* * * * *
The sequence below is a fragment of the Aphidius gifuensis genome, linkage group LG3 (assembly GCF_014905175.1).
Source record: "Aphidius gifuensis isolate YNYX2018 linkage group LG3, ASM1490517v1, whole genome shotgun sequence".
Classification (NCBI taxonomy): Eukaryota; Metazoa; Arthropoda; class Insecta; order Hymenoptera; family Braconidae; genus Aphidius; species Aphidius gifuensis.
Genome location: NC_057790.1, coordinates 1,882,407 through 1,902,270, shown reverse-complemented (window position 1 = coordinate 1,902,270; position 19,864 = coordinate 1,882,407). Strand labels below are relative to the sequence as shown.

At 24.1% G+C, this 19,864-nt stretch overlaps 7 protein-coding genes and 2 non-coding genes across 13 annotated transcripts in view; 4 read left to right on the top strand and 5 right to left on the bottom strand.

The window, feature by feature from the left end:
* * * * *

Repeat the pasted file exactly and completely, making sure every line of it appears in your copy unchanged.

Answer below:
The sequence below is a fragment of the Aphidius gifuensis genome, linkage group LG3 (assembly GCF_014905175.1).
Source record: "Aphidius gifuensis isolate YNYX2018 linkage group LG3, ASM1490517v1, whole genome shotgun sequence".
Classification (NCBI taxonomy): Eukaryota; Metazoa; Arthropoda; class Insecta; order Hymenoptera; family Braconidae; genus Aphidius; species Aphidius gifuensis.
Genome location: NC_057790.1, coordinates 1,882,407 through 1,902,270, shown reverse-complemented (window position 1 = coordinate 1,902,270; position 19,864 = coordinate 1,882,407). Strand labels below are relative to the sequence as shown.

At 24.1% G+C, this 19,864-nt stretch overlaps 7 protein-coding genes and 2 non-coding genes across 13 annotated transcripts in view; 4 read left to right on the top strand and 5 right to left on the bottom strand.

The window, feature by feature from the left end: